This competitive renewal application addresses structural and molecular recognition issues associated with peptide-RNA interactions critical to the survival and propagation of oncogenic and immunodeficiency viruses, and the structural consequences of DNA damage that can trigger oncogenic transformations. The NMR based projects are directed towards an understanding of the principles, patterns and diversity associated with peptide-RNA recognition range from the molecular characterization of adaptive binding of the arginine-rich Rex peptide of HTLV-1 bound to the major groove of its RxRE RNA and RNA aptamer targets, and to the P22 N-peptide bound to the major groove of its boxB RNA target associated with the onset of transcriptional antitermination. In addition, it is planned to elucidate within the framework of the HIV-1 Rev peptide-RRE RNA complex how two different peptides can target the same RNA binding site with comparable affinity, as well as how the same peptide can target two distinct RNA binding sites. These structural and recognition studies are being extended to peptides that target the minor groove of the tRNAA1a acceptor microhelix with exquisite discrimination associated with the alignment directionality of an exocyclic amino group of a specificity-determining G*U mismatch pair. The ongoing NMR based tumorigenic DNA damage structural research will be extended to hot spot sequences, where the aromatic amine-C8-guanine adducts are positioned within runs of guanines, at specific guanines within the NarI sequence context, and at junctional positions within model template-primer junctions. These studies will probe the role of base sequence and adduct size on the distribution of base pair substitution and frameshift mutations. Recent cancer genetics research on Ashkenazi Jewish families have identified a high incidence of founding mutations at hot spot sites in the colorectal tumor APC (3920 T to A transversion) gene and the breast cancer BRCA1 (185de1AG) and BRCA2 (617delT) genes. A series of experiments are proposed toward a molecular hot spot. Mutations initially occurred as a result of adduct induced damage of these DNA sites. The DNA-binding domain of the 14.7 kD human nucleotide excision repair XPAC protein will be overexpressed, purified, and isotopically labeled for complexation studies with adduct containing duplexes. Such studies should provide insights into the recognition and discrimination of damaged substrates by the repair machinery.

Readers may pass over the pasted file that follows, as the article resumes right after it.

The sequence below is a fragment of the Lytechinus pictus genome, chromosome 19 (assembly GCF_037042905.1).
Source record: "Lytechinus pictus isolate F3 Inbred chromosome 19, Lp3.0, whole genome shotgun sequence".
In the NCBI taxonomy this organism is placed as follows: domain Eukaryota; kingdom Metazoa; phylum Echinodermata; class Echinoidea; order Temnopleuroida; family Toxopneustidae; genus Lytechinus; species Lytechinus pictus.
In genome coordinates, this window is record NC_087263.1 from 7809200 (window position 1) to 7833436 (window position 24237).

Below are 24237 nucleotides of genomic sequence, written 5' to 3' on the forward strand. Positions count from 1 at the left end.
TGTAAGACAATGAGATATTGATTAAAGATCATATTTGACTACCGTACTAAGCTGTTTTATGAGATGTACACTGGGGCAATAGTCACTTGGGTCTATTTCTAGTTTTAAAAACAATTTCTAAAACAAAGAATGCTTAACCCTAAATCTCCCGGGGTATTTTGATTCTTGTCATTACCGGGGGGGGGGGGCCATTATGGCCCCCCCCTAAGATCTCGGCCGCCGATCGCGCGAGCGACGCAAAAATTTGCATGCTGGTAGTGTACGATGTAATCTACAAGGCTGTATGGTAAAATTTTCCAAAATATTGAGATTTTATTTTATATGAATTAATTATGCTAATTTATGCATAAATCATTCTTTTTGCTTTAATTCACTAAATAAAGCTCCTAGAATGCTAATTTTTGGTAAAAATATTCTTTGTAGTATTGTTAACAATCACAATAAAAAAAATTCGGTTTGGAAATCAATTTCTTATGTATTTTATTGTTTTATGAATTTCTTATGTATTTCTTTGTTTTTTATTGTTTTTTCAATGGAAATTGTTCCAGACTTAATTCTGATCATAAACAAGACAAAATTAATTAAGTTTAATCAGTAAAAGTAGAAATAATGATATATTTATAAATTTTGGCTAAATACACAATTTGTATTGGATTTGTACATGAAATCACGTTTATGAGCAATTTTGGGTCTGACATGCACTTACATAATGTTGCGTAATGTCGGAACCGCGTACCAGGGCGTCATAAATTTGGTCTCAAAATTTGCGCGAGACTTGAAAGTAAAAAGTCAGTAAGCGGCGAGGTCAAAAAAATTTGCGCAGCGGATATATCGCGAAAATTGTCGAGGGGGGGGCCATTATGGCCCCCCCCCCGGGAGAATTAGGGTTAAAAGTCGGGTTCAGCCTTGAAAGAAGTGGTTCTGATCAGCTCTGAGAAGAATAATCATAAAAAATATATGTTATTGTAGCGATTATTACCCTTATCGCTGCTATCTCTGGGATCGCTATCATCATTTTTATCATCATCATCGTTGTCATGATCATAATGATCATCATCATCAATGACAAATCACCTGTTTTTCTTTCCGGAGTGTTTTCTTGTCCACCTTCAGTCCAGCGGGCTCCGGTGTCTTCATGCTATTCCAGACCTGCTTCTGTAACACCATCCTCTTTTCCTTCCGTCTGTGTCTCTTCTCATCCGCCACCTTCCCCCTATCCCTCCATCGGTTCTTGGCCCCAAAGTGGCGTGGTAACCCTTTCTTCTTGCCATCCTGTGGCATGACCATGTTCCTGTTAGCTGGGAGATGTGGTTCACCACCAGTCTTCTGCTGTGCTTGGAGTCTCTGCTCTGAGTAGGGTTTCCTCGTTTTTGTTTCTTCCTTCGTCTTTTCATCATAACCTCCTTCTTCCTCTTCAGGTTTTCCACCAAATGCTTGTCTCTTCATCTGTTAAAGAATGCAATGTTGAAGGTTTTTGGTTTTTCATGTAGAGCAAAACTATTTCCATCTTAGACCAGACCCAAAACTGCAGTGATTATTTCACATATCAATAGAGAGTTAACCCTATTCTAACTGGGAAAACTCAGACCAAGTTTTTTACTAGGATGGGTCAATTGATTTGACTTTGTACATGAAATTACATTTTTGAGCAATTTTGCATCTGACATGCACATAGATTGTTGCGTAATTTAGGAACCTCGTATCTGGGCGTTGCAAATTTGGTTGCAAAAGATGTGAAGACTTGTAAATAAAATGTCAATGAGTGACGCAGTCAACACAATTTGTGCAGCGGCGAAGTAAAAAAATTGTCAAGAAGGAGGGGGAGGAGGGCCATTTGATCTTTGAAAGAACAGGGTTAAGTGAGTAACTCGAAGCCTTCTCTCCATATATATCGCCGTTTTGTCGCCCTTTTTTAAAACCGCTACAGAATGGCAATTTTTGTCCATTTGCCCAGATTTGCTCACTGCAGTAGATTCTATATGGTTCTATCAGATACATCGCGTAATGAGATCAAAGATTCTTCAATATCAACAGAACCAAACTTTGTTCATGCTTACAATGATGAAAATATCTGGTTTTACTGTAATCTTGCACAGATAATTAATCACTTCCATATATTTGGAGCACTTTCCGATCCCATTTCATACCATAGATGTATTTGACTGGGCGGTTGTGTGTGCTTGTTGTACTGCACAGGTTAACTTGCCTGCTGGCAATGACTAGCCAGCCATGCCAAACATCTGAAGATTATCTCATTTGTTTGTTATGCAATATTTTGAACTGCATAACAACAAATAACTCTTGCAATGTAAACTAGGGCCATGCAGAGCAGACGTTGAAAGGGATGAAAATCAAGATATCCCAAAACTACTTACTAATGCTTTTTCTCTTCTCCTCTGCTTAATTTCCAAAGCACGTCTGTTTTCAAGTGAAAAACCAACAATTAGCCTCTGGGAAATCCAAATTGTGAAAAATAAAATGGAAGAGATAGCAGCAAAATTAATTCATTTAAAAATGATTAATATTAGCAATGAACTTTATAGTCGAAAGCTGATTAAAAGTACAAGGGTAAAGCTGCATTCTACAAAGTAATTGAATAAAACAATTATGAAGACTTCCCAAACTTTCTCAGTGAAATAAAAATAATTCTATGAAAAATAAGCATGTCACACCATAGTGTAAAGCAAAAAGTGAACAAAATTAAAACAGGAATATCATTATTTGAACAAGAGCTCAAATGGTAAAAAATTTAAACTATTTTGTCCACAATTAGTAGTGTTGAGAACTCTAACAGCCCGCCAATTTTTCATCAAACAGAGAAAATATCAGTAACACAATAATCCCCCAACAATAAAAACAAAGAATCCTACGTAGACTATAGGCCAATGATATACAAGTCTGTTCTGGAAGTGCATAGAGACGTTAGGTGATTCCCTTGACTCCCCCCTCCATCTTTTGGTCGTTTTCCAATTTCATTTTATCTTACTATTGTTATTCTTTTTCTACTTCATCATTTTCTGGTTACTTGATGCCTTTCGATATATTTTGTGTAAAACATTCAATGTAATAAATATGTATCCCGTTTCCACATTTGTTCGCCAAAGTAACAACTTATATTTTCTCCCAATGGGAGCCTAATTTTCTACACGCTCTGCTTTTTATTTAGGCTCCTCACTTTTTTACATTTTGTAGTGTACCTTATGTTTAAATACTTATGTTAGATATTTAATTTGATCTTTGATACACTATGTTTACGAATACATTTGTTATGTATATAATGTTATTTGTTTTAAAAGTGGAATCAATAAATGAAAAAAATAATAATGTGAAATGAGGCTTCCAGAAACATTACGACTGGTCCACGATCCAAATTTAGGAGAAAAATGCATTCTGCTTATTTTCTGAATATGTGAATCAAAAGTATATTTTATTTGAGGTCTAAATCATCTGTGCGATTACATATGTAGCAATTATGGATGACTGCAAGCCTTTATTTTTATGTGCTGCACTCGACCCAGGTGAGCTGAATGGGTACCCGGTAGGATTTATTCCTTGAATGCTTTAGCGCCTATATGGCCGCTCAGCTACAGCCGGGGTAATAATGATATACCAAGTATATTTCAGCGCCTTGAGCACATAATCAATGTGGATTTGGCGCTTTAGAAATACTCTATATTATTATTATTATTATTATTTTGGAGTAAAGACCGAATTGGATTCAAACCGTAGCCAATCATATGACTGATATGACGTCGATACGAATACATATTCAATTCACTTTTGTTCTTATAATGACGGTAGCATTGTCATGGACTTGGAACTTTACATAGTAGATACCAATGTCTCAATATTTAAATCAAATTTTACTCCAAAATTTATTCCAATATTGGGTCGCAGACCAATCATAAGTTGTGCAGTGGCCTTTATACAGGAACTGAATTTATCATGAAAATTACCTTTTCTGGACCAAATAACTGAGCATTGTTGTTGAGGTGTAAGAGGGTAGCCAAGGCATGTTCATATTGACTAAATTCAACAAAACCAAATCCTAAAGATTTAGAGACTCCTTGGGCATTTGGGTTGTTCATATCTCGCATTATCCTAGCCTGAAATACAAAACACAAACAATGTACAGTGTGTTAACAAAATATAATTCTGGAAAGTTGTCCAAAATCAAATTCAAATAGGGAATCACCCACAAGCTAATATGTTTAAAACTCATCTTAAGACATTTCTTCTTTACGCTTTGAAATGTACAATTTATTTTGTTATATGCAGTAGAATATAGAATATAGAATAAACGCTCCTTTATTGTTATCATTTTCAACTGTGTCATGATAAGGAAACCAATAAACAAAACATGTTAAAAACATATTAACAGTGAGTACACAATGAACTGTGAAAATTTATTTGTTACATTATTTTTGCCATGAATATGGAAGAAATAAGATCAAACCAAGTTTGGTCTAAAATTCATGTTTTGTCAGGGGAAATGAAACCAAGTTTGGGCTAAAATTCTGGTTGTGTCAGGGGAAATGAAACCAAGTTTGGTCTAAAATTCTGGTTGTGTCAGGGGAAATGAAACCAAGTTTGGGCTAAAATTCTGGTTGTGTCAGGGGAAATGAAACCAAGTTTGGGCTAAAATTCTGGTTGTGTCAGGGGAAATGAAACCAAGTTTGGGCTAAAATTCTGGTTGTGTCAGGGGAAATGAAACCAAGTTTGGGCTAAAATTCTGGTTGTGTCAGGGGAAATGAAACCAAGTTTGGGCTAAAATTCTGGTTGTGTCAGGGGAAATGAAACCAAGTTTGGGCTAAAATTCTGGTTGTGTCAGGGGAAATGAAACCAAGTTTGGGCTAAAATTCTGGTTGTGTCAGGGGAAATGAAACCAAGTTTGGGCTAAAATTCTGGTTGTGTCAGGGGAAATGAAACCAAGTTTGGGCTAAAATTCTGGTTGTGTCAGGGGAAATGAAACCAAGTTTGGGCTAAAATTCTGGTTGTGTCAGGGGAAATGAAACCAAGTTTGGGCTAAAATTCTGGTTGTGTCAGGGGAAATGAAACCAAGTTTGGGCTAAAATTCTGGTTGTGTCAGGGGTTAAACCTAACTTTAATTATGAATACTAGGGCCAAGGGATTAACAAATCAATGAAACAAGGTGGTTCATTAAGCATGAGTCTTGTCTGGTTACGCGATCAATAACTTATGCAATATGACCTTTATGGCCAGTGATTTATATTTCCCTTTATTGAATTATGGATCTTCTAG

National Institute of Health (NIH)
National Cancer Institute (NCI)
Research Project (R01)
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Molecular and Cellular Biophysics Study Section (BBCA)
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Okano, Paul
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Sloan-Kettering Institute for Cancer Research
New York
United States
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